Associated to the nucleotide transport pathway, two DEGs were up-regulated (ENPP1 and LOC102191092) and one DEG was down-regulated (CTPS1) in the ME group. Gene ENPP1 codes for protein ectonucleotide pyrophosphatase/phosphodiesterase 1, involved in cell proliferation and differentiation in breast tumors in humans [73]. Gene LOC102191092 or CDA codes for protein cytidine deaminase, a protein related to DNA demethylation and expression of pluripotency genes in bovine cell differentiation [74, 75]. Both findings corroborate our results, highlighting higher cellular activity in the ME group compared to the PE group. On the contrary, CTPS1 codes for protein CTP synthase 1, a poorly studied protein that has however been associated to lymphocyte proliferation [76]. It could therefore be speculated that its down-regulation in the ME group compared to the PE group that could be associated with increased lymphocyte activity, associated in turn to an advanced involution status of the mammary gland in the latter. Gene ELOVL6 or ELOVL fatty acid elongase 6 is a gene involved in lipids transport, specifically in fatty acid elongation. Interestingly, this family of genes are down-regulated in the mammary gland of obese rats [77], which supports the results obtained in our study. From such pattern of expression and given the consistency of results, this gene may be suggested as a potential biomarker for SWL tolerance.

The transcription patway retrieved one DEG, while, the translation, ribosomal structure and biogenesis retrieved another DEG and finally the posttranslational modification, protein turnover, chaperones pathways retrieved 5 DEGs. The majority of these genes were up-regulated in the ME group, which was expected, given the fact that the mammary gland of the Majorera breed clearly undergoes higher levels of cellular metabolism as previously detailed. On the contrary, NR4A1 and LOC102168230, which code for nuclear receptor subfamily 4 group A member 1 and alpha-2-glycoprotein 1, zinc-binding, respectively had higher expression in the PE group. The first protein is associated to oxidative stress and induced apoptosis in human fibroblasts [78], whereas the latter is related to apoptosis in human breast cancer [79]. The up-regulation of these two genes in the PE group is therefore likely related to a more exacerbated involution-induced apoptosis in these animals.

Associated to intracellular trafficking, secretion, and vesicular transport pathways, two DEGs were down-regulated (DARC, SELP) and one DEG was up-regulated (LOC102186944) in the PE group compared to the ME group. Gene DARC codes for atypical chemokine receptor 1, which regulates the inflammatory response [80]. Gene SELP codes for selectin P, a protein that mediates and promotes leukocyte adhesion to endothelium, being essential for leukocyte recruitment to an infection site [81]. Gene LOC102186944 codes for allergen Bos d 2, a poorly studied protein, so far without any specific known described relation to the mammary gland physiology. These results are most likely a consequence of the higher inflammation and leukocyte activity levels in the mammary gland of the PE goats in order to more efficiently manage the mammary gland shutdown. Considering this pattern of expression, higher in the PE group, these genes could be suggested as potential markers for SWL tolerance, although further research is needed.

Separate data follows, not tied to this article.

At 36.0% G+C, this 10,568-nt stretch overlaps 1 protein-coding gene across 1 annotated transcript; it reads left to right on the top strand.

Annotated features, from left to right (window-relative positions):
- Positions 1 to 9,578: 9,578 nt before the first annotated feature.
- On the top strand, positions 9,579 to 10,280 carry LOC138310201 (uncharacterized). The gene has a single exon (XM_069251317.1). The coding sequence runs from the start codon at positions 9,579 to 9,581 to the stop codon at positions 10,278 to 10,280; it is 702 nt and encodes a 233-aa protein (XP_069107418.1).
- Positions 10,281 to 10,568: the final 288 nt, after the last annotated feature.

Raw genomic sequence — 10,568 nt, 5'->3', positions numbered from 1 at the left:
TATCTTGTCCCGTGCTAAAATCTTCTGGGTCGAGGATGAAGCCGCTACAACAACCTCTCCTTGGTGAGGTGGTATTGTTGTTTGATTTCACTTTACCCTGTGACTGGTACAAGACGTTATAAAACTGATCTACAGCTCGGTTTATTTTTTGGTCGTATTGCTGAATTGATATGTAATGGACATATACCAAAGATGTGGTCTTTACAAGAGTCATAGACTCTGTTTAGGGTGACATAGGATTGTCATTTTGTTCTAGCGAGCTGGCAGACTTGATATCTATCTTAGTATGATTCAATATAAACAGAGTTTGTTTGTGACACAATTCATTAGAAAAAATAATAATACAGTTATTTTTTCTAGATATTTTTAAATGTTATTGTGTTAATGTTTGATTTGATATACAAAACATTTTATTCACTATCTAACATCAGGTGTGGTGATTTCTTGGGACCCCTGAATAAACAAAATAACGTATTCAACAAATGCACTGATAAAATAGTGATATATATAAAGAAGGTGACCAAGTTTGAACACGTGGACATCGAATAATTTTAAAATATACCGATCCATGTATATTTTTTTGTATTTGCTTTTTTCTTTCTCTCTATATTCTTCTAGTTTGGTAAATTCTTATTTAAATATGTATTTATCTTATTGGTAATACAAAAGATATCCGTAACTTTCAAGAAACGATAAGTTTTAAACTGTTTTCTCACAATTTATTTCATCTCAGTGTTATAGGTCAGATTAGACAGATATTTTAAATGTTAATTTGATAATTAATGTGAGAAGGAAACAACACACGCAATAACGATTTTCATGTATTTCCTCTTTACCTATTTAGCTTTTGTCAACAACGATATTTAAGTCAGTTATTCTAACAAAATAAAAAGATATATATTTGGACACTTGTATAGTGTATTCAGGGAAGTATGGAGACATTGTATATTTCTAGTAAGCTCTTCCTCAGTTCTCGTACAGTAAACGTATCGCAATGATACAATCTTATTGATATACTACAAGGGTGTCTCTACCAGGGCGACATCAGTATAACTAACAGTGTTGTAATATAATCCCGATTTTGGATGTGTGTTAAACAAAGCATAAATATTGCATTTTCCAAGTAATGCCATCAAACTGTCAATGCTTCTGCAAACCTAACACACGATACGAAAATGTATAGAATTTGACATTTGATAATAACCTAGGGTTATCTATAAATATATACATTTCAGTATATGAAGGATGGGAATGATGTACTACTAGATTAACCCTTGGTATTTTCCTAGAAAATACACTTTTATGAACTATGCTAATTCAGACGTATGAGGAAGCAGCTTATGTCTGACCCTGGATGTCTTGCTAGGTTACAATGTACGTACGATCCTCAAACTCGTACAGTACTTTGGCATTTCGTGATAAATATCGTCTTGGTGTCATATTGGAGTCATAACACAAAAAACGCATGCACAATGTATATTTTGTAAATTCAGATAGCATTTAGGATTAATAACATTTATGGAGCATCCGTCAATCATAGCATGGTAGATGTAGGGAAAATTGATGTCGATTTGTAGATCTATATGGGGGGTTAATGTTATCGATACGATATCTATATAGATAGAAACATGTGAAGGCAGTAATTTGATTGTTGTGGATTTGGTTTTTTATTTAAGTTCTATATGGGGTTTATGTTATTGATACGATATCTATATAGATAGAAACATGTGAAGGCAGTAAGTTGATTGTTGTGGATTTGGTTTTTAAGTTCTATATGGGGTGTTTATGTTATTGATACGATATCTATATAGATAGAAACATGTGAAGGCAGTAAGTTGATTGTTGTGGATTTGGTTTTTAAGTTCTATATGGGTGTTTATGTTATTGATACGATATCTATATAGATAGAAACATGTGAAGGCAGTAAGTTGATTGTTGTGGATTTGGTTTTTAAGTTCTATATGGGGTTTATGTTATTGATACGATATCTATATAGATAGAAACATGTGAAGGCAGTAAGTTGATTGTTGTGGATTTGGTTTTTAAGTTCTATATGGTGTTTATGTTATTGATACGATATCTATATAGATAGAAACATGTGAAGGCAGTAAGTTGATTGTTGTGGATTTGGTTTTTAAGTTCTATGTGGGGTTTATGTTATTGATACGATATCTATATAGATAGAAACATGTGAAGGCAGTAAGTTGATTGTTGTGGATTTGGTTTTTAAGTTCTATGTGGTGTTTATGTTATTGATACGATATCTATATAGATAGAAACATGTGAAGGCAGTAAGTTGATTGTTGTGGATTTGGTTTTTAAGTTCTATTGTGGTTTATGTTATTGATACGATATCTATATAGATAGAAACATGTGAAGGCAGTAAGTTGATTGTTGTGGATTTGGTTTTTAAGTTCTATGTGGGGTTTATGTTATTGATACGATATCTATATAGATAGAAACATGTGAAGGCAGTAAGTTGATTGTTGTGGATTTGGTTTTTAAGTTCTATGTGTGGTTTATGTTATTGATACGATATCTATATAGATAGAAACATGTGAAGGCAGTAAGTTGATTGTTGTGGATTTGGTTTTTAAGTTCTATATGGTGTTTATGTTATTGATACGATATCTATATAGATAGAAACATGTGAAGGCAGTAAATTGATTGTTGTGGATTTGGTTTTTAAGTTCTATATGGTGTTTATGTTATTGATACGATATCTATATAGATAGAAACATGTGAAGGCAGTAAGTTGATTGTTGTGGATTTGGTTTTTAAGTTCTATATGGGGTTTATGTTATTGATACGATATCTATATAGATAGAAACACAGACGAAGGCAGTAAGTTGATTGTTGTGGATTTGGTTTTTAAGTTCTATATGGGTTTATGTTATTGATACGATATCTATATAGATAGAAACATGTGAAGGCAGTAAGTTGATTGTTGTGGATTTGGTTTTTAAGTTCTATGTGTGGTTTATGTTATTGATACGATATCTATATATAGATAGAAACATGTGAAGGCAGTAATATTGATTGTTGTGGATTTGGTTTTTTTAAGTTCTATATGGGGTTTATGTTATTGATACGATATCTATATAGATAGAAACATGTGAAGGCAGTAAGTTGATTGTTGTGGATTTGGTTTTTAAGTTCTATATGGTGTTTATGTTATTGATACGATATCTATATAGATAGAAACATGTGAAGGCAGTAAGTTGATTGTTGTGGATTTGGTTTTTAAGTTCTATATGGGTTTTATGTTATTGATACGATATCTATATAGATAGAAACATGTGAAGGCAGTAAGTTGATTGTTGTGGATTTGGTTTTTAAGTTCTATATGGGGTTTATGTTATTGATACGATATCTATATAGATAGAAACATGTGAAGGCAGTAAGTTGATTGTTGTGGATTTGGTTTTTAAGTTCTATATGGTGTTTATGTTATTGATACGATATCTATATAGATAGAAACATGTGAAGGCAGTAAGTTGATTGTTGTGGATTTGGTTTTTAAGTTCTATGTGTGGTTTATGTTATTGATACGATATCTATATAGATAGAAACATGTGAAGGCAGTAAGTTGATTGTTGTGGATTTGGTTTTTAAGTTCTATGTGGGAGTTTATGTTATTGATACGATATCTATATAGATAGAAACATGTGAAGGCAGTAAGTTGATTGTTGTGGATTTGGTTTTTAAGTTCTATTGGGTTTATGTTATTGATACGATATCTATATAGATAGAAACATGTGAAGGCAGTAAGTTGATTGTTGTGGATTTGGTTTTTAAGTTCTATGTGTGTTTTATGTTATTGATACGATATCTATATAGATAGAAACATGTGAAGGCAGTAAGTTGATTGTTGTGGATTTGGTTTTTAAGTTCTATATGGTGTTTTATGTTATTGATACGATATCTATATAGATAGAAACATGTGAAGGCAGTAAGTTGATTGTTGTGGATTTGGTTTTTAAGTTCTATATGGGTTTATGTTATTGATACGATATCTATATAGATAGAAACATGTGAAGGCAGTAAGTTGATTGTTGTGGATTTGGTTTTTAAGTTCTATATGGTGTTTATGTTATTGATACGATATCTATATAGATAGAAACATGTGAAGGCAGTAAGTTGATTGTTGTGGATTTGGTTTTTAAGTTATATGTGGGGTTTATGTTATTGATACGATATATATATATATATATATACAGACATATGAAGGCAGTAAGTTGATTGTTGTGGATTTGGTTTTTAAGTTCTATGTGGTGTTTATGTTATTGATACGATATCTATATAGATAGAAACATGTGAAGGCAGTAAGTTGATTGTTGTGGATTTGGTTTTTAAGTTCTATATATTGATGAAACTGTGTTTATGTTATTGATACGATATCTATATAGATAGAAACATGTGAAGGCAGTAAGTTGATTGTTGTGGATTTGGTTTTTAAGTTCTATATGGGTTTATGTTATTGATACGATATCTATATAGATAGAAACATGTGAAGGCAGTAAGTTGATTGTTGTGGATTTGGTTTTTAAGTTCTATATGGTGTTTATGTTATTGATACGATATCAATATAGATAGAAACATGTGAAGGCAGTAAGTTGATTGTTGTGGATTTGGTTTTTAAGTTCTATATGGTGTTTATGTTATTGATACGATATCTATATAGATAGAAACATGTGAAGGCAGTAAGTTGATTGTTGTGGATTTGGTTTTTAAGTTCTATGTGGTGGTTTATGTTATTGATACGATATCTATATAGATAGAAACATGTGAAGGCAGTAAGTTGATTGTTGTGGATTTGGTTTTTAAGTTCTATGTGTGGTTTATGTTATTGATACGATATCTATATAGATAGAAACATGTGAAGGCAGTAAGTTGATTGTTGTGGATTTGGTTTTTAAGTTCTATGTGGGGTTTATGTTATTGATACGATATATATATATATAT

Conclusions

As a consequence of weight loss, different genes and pathways show altered expression during the experimental period. The research described in this work, illustrates that different pathways are affected by weight loss in the two dairy goat breeds (Majorera and Palmera), particularly regarding apoptosis, intracellular trafficking, transcription, as well as lipid and amino acid metabolism. As such, different genes are affected and of possible use in the establishment of markers to SWL, namely those implicated in tolerance (ENPP1, S-LZ) with higher accumulation in the ME group and susceptibility to SWL (GPD1, CTPS1, ELOVL6 and NR4A1) with higher accumulation in the PE group. This study unveiled potential candidate genes associated to SWL tolerance, which may impact lactation performance in goats. Based on this, these genes could be used as a reference in future breeding programs for SWL tolerance in dairy goats. Finally, results are likely to be extrapolated to other dairy species such as ewes, water buffaloes and dairy cattle.

Methods

Location, animals and nutritional treatments

As described, the animal experiment was performed at the Universidad de Las Palmas de Gran Canaria (Arucas, Gran Canaria, Spain) with animals supplied by the Pico Research Farm (Valle Guerra, Tenerife, Spain) [8]. Nine Majorera and ten Palmera goats, 3 lactations with kidding in late February were used [8]. Animals had a body condition score of three (1–5 scale) [8]. Animals were healthy during the whole trial that lasted 22 days [8]. All goats used in this trial were in peak lactation (approximately 50 ± 15 days in milk) [8].